Color Correction for Fluorescent Lighting

  • One of the more frustrating color photography situations is working with fluorescent lighting. (Black-and-white photography is no special problem.) Light intensity with fluorescents is a measurement situation like any other. The lighting is quite even, and the brightness level is usually quite high. But color work is a problem because fluorescents do not emit light by radiation from a glowing filament, and so there is no true color temperature. The light looks all right to the eye, but photographs badly in color - usually with an overall greenish cast. Things are complicated because there are more than eight kinds of fluorescent lamps commonly manufactured, plus at least six forms of high intensity discharge lamps.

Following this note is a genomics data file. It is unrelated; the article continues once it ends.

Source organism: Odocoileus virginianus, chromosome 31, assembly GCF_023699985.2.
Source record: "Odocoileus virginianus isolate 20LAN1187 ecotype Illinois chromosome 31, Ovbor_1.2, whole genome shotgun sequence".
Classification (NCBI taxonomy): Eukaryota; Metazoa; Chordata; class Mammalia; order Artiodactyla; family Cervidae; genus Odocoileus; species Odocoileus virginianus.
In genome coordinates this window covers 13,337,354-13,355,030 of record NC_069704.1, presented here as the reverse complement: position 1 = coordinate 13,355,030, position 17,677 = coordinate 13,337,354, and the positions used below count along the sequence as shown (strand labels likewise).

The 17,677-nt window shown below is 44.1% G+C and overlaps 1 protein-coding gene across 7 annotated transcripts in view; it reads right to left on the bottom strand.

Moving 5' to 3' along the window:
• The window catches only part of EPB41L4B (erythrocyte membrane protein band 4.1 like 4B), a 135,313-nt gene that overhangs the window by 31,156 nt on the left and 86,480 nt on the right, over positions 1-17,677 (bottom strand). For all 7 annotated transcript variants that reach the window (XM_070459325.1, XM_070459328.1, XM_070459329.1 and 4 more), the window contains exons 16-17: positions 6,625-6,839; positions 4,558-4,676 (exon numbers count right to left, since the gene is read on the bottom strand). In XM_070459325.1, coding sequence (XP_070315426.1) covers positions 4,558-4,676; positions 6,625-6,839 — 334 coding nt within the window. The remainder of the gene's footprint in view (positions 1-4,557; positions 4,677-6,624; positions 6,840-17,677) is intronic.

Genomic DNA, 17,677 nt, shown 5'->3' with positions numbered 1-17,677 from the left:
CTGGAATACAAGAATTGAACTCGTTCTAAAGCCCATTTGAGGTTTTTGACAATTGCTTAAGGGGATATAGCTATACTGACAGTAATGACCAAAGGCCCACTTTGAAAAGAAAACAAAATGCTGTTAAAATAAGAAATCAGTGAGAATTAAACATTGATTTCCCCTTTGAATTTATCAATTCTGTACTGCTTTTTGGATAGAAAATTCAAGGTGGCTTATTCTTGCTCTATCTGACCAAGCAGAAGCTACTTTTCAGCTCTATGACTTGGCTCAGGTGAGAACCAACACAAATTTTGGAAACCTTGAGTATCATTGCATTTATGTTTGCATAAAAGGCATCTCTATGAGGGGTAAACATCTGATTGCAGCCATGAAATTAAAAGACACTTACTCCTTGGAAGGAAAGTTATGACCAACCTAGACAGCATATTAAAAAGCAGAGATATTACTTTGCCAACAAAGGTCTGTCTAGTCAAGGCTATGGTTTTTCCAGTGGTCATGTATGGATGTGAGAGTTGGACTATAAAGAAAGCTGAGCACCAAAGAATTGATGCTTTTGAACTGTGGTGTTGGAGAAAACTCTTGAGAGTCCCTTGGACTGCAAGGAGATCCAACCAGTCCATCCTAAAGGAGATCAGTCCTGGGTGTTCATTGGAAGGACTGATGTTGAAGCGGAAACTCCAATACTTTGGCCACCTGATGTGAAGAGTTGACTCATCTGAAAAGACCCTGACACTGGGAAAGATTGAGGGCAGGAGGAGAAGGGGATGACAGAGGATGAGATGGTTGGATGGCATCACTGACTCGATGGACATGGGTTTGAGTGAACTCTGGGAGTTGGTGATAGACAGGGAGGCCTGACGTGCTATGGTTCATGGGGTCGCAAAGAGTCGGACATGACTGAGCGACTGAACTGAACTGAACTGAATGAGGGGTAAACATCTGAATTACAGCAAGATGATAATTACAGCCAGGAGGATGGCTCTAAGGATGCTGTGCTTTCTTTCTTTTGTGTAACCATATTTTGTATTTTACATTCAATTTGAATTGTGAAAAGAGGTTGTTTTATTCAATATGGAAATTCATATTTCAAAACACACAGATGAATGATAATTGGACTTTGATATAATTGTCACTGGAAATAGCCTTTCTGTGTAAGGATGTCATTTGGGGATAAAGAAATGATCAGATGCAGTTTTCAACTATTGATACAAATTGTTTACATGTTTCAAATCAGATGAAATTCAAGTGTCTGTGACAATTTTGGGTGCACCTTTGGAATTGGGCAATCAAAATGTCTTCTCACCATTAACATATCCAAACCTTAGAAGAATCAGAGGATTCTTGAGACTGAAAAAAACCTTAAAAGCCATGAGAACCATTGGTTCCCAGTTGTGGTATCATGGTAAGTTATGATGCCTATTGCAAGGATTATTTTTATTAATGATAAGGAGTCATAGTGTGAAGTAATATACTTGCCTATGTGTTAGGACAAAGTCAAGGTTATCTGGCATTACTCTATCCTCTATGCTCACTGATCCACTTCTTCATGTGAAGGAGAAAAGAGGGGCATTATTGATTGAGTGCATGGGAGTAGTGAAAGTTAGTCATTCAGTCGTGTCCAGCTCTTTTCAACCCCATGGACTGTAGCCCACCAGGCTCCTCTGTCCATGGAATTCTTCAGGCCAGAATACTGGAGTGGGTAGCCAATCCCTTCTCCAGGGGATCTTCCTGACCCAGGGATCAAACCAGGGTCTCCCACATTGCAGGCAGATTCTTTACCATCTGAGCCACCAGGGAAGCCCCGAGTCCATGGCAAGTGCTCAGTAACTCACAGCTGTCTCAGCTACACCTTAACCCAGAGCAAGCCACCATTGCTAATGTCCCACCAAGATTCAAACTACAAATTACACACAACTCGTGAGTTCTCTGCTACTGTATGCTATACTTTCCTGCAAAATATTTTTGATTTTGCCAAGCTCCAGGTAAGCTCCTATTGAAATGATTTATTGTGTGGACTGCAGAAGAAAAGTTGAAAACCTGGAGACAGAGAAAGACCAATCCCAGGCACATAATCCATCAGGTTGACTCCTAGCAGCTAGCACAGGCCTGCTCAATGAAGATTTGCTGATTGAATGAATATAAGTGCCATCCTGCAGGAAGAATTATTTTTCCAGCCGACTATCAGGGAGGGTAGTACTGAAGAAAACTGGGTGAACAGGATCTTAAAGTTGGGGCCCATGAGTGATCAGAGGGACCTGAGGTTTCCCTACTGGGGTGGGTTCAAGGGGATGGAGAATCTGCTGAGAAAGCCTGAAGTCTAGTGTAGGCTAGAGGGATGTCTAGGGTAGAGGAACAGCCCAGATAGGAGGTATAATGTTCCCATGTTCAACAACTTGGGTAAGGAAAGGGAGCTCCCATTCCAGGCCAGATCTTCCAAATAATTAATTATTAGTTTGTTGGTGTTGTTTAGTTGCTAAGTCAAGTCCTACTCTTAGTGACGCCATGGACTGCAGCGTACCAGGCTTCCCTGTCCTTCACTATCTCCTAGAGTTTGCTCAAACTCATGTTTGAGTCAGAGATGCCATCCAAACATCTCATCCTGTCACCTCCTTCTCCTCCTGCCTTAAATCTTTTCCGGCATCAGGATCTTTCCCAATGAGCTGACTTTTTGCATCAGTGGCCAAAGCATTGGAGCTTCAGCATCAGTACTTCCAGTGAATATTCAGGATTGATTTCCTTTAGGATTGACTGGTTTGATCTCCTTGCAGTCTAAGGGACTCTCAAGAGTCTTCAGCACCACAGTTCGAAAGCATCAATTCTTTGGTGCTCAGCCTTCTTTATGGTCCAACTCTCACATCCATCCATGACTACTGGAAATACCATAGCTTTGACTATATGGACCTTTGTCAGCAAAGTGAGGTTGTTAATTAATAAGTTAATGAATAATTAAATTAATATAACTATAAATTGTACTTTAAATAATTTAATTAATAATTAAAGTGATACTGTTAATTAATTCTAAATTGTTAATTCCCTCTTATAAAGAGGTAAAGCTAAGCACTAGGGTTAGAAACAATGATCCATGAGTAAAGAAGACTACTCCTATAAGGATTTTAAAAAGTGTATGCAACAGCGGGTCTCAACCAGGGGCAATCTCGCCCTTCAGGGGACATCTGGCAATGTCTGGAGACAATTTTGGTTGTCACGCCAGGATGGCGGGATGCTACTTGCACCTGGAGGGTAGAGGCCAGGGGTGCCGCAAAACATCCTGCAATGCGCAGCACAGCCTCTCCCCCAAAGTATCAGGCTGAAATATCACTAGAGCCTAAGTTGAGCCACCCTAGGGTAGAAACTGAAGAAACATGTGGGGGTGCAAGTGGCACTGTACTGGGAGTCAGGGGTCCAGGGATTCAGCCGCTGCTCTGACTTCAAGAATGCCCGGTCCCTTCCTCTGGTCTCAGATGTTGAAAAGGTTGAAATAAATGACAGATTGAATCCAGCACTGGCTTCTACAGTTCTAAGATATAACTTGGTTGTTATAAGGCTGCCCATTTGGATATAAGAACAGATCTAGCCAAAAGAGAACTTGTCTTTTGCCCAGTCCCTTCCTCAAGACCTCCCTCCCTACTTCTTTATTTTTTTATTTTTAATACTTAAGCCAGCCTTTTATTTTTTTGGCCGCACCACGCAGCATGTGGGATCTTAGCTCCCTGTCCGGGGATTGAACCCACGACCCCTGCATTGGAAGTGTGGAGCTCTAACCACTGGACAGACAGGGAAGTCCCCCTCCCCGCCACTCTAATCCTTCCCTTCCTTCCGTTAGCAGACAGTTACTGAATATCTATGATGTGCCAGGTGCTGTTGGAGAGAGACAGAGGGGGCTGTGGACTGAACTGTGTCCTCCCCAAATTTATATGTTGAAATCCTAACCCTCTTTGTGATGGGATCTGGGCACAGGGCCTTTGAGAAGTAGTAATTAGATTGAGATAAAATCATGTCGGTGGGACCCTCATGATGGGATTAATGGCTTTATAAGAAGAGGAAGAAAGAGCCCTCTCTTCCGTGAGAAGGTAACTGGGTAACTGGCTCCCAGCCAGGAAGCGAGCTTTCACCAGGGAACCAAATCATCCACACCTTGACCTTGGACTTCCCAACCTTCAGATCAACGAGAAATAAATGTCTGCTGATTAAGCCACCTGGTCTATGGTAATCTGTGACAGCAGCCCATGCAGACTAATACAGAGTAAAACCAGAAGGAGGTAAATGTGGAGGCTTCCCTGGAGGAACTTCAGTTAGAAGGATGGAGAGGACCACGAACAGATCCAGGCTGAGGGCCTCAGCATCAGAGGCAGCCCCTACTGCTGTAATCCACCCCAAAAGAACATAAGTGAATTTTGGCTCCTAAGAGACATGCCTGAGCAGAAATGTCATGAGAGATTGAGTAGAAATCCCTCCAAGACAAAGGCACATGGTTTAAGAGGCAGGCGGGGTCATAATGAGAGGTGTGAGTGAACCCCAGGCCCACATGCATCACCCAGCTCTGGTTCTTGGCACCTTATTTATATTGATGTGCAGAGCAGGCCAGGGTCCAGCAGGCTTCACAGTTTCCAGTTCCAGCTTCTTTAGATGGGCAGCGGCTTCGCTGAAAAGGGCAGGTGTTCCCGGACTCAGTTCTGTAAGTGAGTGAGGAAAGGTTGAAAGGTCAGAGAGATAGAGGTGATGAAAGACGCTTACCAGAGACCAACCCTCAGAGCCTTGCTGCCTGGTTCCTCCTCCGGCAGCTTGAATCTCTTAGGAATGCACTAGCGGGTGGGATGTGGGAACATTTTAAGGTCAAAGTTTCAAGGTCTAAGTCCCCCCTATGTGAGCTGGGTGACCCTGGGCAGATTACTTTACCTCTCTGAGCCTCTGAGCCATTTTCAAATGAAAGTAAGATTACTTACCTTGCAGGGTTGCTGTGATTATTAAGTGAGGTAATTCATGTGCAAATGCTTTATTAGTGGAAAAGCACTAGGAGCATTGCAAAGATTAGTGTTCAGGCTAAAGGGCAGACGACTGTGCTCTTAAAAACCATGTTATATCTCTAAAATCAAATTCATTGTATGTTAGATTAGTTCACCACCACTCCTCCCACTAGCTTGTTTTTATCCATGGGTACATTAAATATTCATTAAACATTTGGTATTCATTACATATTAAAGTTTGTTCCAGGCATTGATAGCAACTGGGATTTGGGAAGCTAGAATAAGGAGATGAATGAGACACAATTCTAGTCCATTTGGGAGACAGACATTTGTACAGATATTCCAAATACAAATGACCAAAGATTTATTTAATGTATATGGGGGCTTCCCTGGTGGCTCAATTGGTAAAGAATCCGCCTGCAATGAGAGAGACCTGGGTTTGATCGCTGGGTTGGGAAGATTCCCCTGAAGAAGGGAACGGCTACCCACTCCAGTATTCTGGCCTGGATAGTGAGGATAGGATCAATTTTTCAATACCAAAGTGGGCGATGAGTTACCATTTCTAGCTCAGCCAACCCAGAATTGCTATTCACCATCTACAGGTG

• The usual way of working toward a correct color rendition is to use CC filters, singly or in combination, to bring the color of photographic results to a balance that approximates the way the eye would see the subject in daylight. Generally this works quite well, but there is always the possibility that one or more pigments in the subject scene will respond entirely unexpectedly, and appear off-color or even as a totally different color from that seen by the eye. Several filter manufacturers produce two filters for the generalized correction of fluorescent lighting. These are designated FL-D (for Daylight films), and FL-B (for Type B films). Of course, given the large number of tube types available, these offer only an approximate correction.

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